Brothers force Scouts to reveal abuse scope
Thousands of suspect leaders detailed
August 29, 2007
BY JONATHAN MARTIN
SEATTLE -- Like many other boys who grew up in the early 1980s, Tom and Matt Stewart shared a childhood of hikes, campouts and fishing trips, most of it thanks to the Boy Scouts of America.
It was a program that kept the brothers involved in their Federal Way, Wash., troop all the way to Eagle Scouts. Years later, Tom Stewart became a Scoutmaster for his own sons.
But as they became adults and moved a thousand miles apart, each brother privately struggled with memories that neither wanted to talk about: of sexual abuse they had suffered at the hands of their Scoutmaster, Bruce Phelps.
After decades of silence, the Stewart brothers grew convinced they weren't alone. In 2003, they sued the Boy Scouts and their former Scoutmaster and won an out-of-court settlement.
Four years later, the case has become a landmark in the 97-year history of the Boy Scouts. For the first time, the Boy Scouts of America has been forced to turn over to the Stewarts' attorneys its entire archive on sexually abusive Scout leaders.
The previously private records show that the Boy Scouts have ejected at least 5,100 adult leaders nationwide for sexual abuse allegations since 1946.
And the files reveal that, despite efforts to keep potential abusers from joining, the problems persist. In the last 15 years alone, the organization has kicked out leaders for such allegations at a rate of one every other day.
The 45 boxes of files aren't public because of a court order, which prohibits the Stewarts and their lawyers from disclosing specific cases. But a statistical summary of the files, provided by the Stewarts' attorneys, shows the problem is larger than previously known.
Boy Scouts officials won't talk about the cases, but they note that ejected volunteers represent a small fraction of the 1.2 million adults who participate in Scouting every year. They also stress that they now have rules, including background checks and training, that didn't exist when Phelps was abusing Scouts.
Phelps declined to be interviewed, but he has admitted to abusing the brothers and two other boys in sworn testimony. He has never been convicted of a crime.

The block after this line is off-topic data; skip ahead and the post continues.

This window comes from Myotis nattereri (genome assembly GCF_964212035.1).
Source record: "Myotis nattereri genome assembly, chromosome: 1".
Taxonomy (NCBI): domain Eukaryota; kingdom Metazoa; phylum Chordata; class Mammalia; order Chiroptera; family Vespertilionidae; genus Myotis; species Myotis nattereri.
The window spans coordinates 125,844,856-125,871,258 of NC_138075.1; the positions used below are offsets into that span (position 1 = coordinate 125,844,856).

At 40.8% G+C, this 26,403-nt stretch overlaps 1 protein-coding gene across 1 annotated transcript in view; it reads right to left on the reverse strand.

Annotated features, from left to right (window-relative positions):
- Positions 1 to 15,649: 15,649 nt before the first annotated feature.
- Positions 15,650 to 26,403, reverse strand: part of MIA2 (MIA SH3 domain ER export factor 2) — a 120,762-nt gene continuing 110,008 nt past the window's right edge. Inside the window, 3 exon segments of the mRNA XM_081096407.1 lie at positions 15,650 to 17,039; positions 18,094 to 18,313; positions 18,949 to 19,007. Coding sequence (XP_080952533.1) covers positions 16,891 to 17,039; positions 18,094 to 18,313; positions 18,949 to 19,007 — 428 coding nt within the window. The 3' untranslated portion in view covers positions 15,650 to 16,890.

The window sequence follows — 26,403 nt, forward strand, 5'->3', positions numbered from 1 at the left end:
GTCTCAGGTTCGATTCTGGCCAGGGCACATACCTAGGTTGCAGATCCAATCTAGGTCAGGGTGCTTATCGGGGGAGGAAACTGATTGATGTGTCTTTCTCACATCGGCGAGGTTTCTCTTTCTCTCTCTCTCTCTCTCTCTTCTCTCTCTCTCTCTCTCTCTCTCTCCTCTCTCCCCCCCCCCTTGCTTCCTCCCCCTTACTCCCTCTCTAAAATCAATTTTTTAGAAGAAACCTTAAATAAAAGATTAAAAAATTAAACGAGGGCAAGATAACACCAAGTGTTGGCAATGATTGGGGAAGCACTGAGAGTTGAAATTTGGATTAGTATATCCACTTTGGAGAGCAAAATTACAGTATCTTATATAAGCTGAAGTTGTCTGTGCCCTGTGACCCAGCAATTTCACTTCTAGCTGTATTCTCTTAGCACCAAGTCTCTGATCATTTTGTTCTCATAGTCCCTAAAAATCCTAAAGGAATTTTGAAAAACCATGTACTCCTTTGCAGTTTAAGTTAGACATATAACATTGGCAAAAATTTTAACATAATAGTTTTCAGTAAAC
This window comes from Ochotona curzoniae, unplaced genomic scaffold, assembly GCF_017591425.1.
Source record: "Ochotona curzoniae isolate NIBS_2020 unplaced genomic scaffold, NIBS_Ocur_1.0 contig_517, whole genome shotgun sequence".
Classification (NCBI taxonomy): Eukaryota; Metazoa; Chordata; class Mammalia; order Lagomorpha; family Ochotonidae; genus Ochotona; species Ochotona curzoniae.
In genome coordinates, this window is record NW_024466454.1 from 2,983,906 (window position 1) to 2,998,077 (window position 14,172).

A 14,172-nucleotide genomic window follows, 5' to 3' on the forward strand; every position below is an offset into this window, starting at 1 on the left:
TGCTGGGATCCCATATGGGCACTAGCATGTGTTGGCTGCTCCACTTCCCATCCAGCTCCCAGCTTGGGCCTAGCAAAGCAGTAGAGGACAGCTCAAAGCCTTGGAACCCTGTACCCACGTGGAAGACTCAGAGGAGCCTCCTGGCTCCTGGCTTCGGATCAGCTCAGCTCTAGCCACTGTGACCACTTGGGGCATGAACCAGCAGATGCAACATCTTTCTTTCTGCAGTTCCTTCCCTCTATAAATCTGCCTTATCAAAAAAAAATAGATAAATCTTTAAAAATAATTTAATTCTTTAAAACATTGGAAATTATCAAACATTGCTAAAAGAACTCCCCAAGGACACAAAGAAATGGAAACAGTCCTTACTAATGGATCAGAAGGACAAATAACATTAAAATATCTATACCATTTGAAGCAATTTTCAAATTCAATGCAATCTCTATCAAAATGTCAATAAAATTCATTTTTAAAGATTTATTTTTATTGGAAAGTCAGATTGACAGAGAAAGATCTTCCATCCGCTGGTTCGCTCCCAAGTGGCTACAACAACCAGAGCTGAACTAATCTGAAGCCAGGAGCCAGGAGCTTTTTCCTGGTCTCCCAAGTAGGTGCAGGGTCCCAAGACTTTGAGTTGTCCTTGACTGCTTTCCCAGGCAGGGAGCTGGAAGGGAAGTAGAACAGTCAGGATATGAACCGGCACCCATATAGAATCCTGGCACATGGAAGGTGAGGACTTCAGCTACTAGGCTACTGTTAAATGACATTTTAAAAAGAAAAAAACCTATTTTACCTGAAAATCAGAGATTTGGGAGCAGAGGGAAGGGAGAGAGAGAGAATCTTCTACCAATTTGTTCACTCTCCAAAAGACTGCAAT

"The Boy Scouts is very unique because there is a very dangerous bond between Scout and Scoutmaster," said Tom Stewart, now a 44-year-old Boeing engineer. "You are out in the middle of nowhere on an outing, and the Scoutmaster is God."
The abuse involving the Stewart brothers, including oral and anal sex, persisted through high school, the brothers say -- at Scout outings and camps, at a drive-in movie theater, at Phelps' house and in the Stewarts' basement while their parents were upstairs.
Their parents let them spend weekends at Phelps' house on the pretext of working on merit badges, even after Phelps had moved to West Seattle, where he led another Scout troop.
"He would say, 'OK, that knot looks fine; you got your merit badge -- now let's have sex,' " said Matt Stewart, now a 42-year-old pharmaceutical salesman in Palm Desert, Calif.
The Stewarts said they stayed quiet about the abuse because Phelps threatened to shoot their parents -- or himself. They said they believed him because he often carried a revolver.
"I was constantly scared," Matt Stewart said.
In a deposition for the brothers' lawsuit, Phelps denied making the threats.
But according to a police report, Phelps admitted to a detective that he had abused the Stewarts and two other boys. The detective wrote that he called the regional Scouting office, but no one returned the call.
Despite Phelps' confession, the case was closed without charges being filed because the statute of limitations had expired, the detective wrote.
Phelps' name wasn't added to the Boy Scouts' secret Ineligible Volunteers Files until the Stewarts sued in 2003. The organization later said the lawsuit was the first time anyone had complained about him.
But there have been complaints about thousands of other Scout leaders in the United States.
In fact, since its founding in 1910, the Boy Scouts of America has kept files on volunteers it considers to be unfit, including sexual abusers, criminals and homosexuals. The organization has periodically purged the files, according to depositions in other cases.
As early as 1935, the organization had files on about 1,000 so-called degenerates. The Stewarts' attorneys counted 732 files from 1946 to 1971.
Gregg Shields, a spokesman for the national Boy Scouts office in Irving, Texas, said the files are intended to prevent ejected Scout leaders from bouncing into new leadership roles among the 300 councils nationwide.
"It is merely a suspicion or belief, a question of fitness of an individual in the Boy Scouts," he said.
"We are a private organization, and we can extend leadership positions to whomever we see fit."
The organization guards the contents of the files but has been forced to turn over parts of them a handful of times.
To get the full set, the Stewarts' attorneys fought the Boy Scouts up to the Washington Supreme Court.